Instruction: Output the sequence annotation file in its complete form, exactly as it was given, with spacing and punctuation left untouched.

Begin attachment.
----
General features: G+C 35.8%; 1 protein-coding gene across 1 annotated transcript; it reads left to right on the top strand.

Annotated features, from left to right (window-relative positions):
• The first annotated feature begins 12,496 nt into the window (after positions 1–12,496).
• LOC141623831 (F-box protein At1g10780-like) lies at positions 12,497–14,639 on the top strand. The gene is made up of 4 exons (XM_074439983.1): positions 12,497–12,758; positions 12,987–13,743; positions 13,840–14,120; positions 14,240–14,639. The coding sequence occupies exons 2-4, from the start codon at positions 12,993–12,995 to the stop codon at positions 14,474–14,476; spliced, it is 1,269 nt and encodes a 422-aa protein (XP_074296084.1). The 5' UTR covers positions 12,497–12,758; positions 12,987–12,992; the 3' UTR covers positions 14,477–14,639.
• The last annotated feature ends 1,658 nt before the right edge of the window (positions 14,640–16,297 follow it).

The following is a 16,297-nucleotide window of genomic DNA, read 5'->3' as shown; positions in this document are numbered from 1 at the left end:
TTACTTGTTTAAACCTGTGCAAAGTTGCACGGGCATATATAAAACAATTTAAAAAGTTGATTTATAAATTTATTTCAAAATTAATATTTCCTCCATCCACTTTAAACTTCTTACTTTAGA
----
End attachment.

General features: G+C 35.8%; 1 protein-coding gene across 1 annotated transcript; it reads left to right on the top strand.

Annotated features, from left to right (window-relative positions):
• The first annotated feature begins 12,496 nt into the window (after positions 1–12,496).
• LOC141623831 (F-box protein At1g10780-like) lies at positions 12,497–14,639 on the top strand. The gene is made up of 4 exons (XM_074439983.1): positions 12,497–12,758; positions 12,987–13,743; positions 13,840–14,120; positions 14,240–14,639. The coding sequence occupies exons 2-4, from the start codon at positions 12,993–12,995 to the stop codon at positions 14,474–14,476; spliced, it is 1,269 nt and encodes a 422-aa protein (XP_074296084.1). The 5' UTR covers positions 12,497–12,758; positions 12,987–12,992; the 3' UTR covers positions 14,477–14,639.
• The last annotated feature ends 1,658 nt before the right edge of the window (positions 14,640–16,297 follow it).

The following is a 16,297-nucleotide window of genomic DNA, read 5'->3' as shown; positions in this document are numbered from 1 at the left end:
TTACTTGTTTAAACCTGTGCAAAGTTGCACGGGCATATATAAAACAATTTAAAAAGTTGATTTATAAATTTATTTCAAAATTAATATTTCCTCCATCCACTTTAAACTTCTTACTTTAGA